Staff worried about transferring Faqiri to his cell themselves, but it was decided a specialized unit would not be called. Instead, health care staff coaxed him into handcuffs with promises of food and a copy of the Qur’an when he got to his cell. Faqiri complied and was cuffed through the door.

‘F–k it, I’ll just move him myself’: operations manager

While Faqiri waited in a “bent, uncomfortable position” to be moved, correctional officers continued raising concerns about moving him.

Eventually, the statement says, an operational manager said “something to the effect of, ‘f–k it, I’ll just move him myself.'”

The statement goes on to say a health care manager “was surprised to see that the escort was beginning, the available wheelchair was not being used and they were proceeding before everyone was ready.”

Faqiri was pulled from the shower by his cuffs wearing only boxers and with bare feet, slipping on the wet floor, guards putting their hands on him to keep him from falling.

The operational manager along with five guards then walked a barely-clothed Faqiri down the hallway in cuffs, coming into view of the camera, where the footage begins.

Faqiri is thought to have spat on the manager, who proceeds to slap him twice in the face or head. Faqiri is then seen hunching toward the ground as officers push him toward his cell.

Blood smears were among the hundreds of photos of the scene taken by investigators following Faqiri’s death and obtained by The Fifth Estate.
There is no footage of what took place inside the cell. These blood smears were among the hundreds of photos of the scene taken by investigators following Faqiri’s death and obtained by CBC’s The Fifth Estate. (Kawartha Lakes Police Service)

As they near the cell, an officer pepper sprays Faqiri in the face. Faqiri is then pushed inside the cell, with all of the escort team entering the 2.5 by 5-metre cell.

There is no video of what happens inside the cell as the rest of the altercation takes place, with the statement describing “the officer group striking Mr. Faqiri multiple times” in the legs and at least twice in the head, with one officer possibly placing a knee on his neck. Faqiri is then pepper-sprayed a second time, the statement says.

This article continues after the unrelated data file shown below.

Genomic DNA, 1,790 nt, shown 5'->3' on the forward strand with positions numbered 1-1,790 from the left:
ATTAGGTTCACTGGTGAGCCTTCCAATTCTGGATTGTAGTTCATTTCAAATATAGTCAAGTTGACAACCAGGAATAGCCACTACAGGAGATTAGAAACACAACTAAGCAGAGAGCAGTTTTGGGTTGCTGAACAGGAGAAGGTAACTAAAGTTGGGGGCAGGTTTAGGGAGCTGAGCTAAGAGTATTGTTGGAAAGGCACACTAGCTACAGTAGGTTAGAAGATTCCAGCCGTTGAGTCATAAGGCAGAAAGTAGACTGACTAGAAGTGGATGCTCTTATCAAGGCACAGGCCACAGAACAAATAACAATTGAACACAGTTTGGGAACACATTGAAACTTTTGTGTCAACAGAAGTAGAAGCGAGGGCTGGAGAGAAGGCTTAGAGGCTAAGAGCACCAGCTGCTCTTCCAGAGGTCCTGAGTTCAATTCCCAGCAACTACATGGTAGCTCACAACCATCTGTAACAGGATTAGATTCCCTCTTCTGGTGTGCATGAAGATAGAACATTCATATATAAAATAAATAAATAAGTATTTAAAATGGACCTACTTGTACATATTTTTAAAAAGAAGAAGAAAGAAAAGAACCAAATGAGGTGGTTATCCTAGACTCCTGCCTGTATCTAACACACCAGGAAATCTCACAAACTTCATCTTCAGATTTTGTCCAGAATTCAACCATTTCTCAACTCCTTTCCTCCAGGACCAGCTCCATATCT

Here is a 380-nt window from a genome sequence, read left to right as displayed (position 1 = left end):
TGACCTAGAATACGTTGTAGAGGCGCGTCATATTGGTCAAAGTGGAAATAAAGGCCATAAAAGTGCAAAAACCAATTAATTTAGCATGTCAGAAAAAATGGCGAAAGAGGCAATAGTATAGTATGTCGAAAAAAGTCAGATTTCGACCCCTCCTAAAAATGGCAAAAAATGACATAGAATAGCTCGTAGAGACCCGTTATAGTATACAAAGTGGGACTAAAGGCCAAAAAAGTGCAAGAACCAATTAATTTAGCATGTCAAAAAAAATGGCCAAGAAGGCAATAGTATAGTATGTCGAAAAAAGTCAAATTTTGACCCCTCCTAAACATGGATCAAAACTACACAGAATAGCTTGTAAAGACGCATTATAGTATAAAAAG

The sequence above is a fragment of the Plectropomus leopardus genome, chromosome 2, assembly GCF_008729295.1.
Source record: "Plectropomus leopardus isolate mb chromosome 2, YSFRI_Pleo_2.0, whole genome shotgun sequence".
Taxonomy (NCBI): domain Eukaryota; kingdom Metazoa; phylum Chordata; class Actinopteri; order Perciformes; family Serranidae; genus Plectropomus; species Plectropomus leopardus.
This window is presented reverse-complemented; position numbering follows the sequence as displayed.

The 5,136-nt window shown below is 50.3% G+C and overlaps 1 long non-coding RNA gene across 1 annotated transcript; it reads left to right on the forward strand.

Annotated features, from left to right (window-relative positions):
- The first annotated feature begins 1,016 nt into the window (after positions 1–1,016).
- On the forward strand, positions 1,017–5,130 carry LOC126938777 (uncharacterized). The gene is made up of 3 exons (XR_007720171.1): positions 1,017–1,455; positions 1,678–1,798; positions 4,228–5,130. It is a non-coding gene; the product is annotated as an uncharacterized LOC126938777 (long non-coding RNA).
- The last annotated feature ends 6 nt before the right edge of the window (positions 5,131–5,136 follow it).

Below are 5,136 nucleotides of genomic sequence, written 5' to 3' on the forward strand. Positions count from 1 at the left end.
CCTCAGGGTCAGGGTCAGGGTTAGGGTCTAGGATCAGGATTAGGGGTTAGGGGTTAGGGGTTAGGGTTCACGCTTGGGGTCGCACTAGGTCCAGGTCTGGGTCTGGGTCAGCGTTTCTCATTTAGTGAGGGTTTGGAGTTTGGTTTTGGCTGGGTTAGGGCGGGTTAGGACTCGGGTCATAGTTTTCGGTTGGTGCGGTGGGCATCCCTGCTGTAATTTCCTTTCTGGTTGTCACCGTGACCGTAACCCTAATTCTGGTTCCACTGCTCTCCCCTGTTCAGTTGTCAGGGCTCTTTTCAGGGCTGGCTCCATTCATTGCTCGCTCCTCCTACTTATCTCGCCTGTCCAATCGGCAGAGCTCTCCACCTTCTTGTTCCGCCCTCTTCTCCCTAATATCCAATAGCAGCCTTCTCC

‘Officers became tired from the use of force’

A Code Blue is called, with at least a dozen officers seen rushing toward the cell, some entering it, others waiting outside.

“Officers took turns holding Mr. Faqiri to the ground inside cell B-10 while other officers congregated in the hallway. Officers became tired from the use of force. When they did, they stepped out and were replaced by a fresh officer from the hallway.”

At 3:10, officers begin emerging from the cell. The final officer left the cell at 3:15 and the door closed.

A minute later, an operations manager notices Faqiri isn’t breathing, the statement says. The cell is reopened, the spit hood, now filled with fluid, is removed.

Faqiri is unresponsive by this point, never to be revived.

A label on the packaging of the particular spithood used on Soleiman Faqiri before his death states:
A label on the packaging of the particular spit hood used on Faqiri before his death states: ‘Warning: Improper use of TranZport Hood can cause injury or death,’ the label reads. ‘Improper use may cause asphyxiation, suffocation or drowning in one’s own fluids.’ (Court documents)

The video ends with paramedics arriving on scene.

Faqiri’s cause of death, previously deemed unascertained, was later deemed to be restraint in a face-down position and injuries from his struggle with guards. No charges were ever laid in his death.

Jurors will hear from approximately 20 witnesses over the course of the inquest, and will be asked to determine the circumstances of his death. They may also make recommendations to prevent similar deaths. The recommendations are not binding.